Topic Tuesday: Recovery
“Seeing Beauty” (By: Peggy Miller)
A few months into my recovery journey, I was struggling with relapse urges and talking to my therapist about them. I (really my eating disorder) was arguing with her that I hated myself too much and wanted to just starve and still keep living my life but not worry about myself. My therapist said something about my eating disorder that I will never forget: “Your eating disorder blinds you not only to the beauty in yourself, but also to the beauty in the world and in the people around you. You can’t have a full life when your eating disorder is consuming your life- you have to choose one or the other.”
Honestly, I didn’t totally understand what she was saying when she told me this, but I did understand the fact that I can’t really live if I am actively trying to kill myself. I struggled to see how an eating disorder saps all beauty from my life, though, since it was all that I had known for so long.
However, many months later and at a much more stable place in recovery, I can see so much truth in this statement. In fact, for me, the last few months have been filled with moments when I am simply in awe at the beauty of the world around me.
Sunsets, clouds, mountains, trees and long drives on a sunny afternoon are beautiful to me. The smiles of people, hugs, laughter, and the silliness of a child are absolutely beautiful. There are so many moments when I will see something and just filled with complete joy at the beauty of it.
In my eating disorder, everything felt gray and foggy. My life was consumed by self-hatred, obsessive thoughts about food and my body, and exhaustion from malnourishment. Even though I still struggle to see the beauty in myself, I can see so much beauty in life that my eating disorder never let me see. I can do SO many things that my eating disorder took from me. I can share a meal of chicken nuggets with the kids I am babysitting for. I can hug my friend when she is hurting without fear of her being disgusted by my body. I can sit in class and focus on what I am learning. I can sleep in late or stay up late and eat an extra snack when I am hungry at 1 AM.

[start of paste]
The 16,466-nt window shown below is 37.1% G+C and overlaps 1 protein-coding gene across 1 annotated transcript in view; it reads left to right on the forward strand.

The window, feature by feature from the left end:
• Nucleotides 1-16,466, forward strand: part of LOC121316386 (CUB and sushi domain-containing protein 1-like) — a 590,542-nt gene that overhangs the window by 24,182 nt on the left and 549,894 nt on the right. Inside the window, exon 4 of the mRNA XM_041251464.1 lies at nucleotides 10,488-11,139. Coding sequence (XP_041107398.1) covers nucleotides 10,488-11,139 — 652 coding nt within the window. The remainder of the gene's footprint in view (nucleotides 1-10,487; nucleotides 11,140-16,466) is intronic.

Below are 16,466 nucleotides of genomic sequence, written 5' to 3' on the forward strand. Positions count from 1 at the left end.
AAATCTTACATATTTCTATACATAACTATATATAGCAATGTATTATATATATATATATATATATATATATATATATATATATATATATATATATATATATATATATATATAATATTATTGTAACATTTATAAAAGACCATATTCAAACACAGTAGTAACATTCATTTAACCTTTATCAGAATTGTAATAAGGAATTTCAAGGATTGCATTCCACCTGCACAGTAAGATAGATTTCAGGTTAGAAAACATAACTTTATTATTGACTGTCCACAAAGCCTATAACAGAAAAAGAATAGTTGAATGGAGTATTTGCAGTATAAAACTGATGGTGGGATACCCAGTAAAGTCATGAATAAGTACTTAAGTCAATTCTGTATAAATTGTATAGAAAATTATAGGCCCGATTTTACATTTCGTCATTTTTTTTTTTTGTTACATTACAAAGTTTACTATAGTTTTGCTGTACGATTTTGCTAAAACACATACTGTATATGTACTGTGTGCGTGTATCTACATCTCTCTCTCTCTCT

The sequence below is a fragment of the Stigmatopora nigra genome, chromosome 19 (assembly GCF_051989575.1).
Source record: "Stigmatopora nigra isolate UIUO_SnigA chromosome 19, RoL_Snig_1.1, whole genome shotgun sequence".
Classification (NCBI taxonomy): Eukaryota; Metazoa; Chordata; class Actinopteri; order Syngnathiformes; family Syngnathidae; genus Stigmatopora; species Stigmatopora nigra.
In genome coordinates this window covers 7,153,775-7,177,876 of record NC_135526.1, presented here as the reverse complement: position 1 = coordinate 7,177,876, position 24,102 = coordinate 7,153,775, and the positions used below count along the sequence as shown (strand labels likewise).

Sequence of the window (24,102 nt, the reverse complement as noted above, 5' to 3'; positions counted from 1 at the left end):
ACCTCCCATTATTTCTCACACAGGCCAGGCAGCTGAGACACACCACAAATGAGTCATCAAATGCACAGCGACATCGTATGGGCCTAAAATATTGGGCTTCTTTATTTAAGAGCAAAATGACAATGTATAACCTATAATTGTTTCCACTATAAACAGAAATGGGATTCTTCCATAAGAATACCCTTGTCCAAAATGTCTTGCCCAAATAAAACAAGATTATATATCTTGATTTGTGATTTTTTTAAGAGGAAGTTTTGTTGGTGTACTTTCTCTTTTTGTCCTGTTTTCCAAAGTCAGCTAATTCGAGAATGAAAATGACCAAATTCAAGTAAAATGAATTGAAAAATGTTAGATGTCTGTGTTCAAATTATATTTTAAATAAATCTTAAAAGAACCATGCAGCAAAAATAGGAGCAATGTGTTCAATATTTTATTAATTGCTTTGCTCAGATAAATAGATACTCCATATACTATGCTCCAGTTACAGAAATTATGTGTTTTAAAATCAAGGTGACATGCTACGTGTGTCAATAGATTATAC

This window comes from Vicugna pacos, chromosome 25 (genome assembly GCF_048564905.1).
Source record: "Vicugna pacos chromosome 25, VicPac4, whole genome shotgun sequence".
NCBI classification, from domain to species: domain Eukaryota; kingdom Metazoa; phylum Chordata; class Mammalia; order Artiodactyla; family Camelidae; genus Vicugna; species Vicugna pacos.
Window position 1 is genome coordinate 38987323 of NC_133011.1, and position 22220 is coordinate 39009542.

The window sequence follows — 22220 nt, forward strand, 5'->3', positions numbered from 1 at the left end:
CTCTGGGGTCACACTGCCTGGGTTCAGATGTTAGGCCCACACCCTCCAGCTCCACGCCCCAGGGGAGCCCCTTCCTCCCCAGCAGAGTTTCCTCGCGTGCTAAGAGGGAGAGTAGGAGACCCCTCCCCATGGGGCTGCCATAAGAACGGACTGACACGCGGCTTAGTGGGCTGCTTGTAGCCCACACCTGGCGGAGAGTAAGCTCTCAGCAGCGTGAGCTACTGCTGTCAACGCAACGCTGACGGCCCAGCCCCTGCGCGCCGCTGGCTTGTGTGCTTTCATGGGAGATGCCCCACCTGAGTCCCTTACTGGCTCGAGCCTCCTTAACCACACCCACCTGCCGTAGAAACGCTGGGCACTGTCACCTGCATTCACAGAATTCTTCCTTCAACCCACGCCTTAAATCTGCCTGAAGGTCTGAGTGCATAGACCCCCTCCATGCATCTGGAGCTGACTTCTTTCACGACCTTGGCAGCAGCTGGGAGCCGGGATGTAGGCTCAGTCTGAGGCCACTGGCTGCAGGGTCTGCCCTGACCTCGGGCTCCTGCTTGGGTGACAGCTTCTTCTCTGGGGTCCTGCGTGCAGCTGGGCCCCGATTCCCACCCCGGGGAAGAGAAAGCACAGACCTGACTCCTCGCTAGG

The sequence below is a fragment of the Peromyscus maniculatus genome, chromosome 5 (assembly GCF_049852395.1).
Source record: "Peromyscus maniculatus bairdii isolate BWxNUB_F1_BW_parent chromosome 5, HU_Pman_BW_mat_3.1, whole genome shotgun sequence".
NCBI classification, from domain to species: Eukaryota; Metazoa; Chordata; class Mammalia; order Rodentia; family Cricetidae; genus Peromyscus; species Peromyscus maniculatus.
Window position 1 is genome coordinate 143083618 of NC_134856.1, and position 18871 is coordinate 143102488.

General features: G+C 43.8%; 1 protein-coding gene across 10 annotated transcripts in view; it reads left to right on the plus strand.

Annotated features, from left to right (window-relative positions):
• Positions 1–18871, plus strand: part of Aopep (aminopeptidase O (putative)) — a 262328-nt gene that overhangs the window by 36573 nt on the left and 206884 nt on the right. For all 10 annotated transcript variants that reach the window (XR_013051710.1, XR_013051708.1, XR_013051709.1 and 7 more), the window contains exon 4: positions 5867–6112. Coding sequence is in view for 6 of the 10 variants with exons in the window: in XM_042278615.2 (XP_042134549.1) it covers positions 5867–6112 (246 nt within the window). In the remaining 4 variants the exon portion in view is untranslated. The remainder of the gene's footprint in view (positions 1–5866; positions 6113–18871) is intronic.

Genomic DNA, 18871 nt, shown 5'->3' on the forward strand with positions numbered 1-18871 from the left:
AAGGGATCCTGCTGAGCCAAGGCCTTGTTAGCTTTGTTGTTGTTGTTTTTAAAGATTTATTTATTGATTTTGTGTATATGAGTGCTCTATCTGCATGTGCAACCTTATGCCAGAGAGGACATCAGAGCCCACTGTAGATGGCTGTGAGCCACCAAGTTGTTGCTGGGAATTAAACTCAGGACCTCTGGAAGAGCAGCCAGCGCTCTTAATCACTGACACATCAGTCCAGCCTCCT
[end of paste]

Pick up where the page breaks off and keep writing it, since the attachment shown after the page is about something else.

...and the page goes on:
So, if you are considering recovery, please remember that your eating disorder is not going to give you a beautiful life. Whether you fully understand it or not, you have a choice- life or a slow death. And, if you have been in recovery a while or are maybe even recovered, do not forget what a beautiful blessing this life is. Don’t be so consumed in your own life that you don’t take the time to sit back and realize what a blessing this life is and how amazingly beautiful the sky is each and every day.
And one day, I hope that you and I can both see the beauty in ourselves, too. Even if it’s not today that we can, I hope that you and I both remember that our bodies and our souls are a part of this beautiful word that we live in.
About the Author
Peggy is a college student in Nashville, Tennessee, and hopes to one day become a therapist for eating disorders. She has struggled with some kind of mental illness for most of her life, and has struggled with anorexia for several years before choosing life and recovery by deciding to get treatment. She is passionate about recovery, and hopes to one day get to help a client find the freedom and hope that her treatment professionals helped her find. Peggy absolutely loves people, deep conversations, coffee, and most of all, Jesus. She aspires to show each and every person she meets that they are loved and worth immeasurably more than they can imagine.